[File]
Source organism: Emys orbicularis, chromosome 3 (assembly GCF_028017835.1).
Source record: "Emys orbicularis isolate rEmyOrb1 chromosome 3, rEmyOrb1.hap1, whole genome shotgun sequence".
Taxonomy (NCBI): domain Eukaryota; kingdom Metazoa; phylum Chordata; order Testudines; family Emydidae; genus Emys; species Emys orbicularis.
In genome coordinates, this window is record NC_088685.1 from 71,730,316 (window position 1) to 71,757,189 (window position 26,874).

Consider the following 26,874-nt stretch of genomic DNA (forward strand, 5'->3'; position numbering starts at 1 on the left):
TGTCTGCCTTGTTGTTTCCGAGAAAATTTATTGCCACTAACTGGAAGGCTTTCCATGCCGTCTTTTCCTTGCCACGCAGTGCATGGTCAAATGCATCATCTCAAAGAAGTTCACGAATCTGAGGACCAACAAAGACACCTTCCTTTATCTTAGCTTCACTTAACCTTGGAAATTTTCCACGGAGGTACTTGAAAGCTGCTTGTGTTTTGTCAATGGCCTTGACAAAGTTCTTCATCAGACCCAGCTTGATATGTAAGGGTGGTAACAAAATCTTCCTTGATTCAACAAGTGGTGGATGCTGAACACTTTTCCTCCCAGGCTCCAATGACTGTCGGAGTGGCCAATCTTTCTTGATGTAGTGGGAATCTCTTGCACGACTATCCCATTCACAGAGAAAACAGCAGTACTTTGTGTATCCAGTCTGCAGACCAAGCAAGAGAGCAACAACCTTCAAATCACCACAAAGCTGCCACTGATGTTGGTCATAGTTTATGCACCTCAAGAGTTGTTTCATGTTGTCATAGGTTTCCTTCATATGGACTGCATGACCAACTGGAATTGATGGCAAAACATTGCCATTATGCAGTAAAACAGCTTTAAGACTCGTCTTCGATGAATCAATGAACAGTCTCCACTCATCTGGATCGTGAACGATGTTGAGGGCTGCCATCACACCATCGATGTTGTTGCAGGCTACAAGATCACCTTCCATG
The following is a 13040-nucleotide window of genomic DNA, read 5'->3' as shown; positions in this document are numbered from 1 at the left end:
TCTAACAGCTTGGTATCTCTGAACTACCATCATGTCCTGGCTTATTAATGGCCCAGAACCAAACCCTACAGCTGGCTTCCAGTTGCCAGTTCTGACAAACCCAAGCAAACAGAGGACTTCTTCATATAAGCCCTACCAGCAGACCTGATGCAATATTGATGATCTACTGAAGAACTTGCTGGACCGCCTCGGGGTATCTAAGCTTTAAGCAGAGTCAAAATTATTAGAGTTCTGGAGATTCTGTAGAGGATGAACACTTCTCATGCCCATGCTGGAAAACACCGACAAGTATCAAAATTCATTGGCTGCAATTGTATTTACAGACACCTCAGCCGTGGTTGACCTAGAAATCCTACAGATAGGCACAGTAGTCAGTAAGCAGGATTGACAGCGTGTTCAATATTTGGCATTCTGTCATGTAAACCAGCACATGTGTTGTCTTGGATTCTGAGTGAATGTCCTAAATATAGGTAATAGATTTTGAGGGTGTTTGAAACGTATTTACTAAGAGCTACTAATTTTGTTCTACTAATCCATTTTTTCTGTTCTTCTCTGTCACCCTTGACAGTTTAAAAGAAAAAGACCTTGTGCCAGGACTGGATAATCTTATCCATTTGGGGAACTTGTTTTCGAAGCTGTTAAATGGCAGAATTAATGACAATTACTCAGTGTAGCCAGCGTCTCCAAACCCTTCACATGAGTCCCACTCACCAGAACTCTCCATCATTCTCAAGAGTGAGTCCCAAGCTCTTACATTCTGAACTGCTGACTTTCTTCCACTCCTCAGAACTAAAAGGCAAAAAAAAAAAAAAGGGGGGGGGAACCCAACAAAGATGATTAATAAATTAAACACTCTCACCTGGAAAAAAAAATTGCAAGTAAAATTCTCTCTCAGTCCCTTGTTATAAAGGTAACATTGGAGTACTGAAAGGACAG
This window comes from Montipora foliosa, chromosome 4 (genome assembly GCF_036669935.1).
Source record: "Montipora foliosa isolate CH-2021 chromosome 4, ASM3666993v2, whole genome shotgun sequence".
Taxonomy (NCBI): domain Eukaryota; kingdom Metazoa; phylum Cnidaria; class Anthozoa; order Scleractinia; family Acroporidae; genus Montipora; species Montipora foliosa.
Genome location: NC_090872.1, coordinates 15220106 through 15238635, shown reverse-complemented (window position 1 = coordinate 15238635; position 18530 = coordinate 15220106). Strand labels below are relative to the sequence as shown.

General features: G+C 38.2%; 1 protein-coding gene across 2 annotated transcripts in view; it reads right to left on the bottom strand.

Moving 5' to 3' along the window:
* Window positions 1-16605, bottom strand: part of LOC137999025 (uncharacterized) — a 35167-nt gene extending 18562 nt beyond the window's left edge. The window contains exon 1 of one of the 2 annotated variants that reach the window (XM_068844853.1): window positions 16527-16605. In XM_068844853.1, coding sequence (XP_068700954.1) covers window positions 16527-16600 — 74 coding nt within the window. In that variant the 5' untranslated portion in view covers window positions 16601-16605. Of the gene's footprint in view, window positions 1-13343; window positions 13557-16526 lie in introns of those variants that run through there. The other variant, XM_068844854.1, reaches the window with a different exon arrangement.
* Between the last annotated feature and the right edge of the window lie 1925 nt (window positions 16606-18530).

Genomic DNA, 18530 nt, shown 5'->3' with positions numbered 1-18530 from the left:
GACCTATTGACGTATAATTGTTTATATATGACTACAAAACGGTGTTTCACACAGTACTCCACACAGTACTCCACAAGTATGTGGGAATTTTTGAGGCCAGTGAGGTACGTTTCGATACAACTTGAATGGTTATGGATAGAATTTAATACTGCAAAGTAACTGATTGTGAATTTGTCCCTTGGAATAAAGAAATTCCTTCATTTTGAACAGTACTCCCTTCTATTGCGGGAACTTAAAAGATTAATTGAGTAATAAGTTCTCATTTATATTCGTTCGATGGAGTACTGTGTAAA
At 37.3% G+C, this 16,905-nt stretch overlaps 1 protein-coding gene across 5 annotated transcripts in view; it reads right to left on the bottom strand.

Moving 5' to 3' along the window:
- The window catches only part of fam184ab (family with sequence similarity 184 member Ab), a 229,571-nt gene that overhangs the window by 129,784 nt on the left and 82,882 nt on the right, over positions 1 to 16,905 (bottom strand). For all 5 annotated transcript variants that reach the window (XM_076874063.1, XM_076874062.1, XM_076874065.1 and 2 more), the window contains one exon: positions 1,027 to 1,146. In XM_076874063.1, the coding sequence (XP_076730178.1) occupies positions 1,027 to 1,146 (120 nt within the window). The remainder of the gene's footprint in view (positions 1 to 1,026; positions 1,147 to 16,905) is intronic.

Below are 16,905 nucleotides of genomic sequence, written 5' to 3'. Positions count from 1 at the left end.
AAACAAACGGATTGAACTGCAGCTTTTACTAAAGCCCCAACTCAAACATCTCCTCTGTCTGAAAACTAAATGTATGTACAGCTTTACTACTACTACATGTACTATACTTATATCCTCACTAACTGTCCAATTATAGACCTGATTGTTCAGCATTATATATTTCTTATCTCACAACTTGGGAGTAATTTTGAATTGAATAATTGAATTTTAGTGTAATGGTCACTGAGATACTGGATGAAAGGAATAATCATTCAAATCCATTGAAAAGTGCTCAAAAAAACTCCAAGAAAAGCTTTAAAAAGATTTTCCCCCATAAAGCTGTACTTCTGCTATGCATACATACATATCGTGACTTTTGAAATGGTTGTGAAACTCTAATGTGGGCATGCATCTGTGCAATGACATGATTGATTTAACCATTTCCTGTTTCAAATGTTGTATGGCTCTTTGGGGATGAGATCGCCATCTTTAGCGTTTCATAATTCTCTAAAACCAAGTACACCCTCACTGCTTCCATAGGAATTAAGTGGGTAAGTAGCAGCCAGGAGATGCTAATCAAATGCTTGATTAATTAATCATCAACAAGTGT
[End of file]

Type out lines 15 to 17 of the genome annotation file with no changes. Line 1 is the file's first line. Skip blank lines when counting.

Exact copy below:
* Window positions 1-16605, bottom strand: part of LOC137999025 (uncharacterized) — a 35167-nt gene extending 18562 nt beyond the window's left edge. The window contains exon 1 of one of the 2 annotated variants that reach the window (XM_068844853.1): window positions 16527-16605. In XM_068844853.1, coding sequence (XP_068700954.1) covers window positions 16527-16600 — 74 coding nt within the window. In that variant the 5' untranslated portion in view covers window positions 16601-16605. Of the gene's footprint in view, window positions 1-13343; window positions 13557-16526 lie in introns of those variants that run through there. The other variant, XM_068844854.1, reaches the window with a different exon arrangement.
* Between the last annotated feature and the right edge of the window lie 1925 nt (window positions 16606-18530).

Genomic DNA, 18530 nt, shown 5'->3' with positions numbered 1-18530 from the left: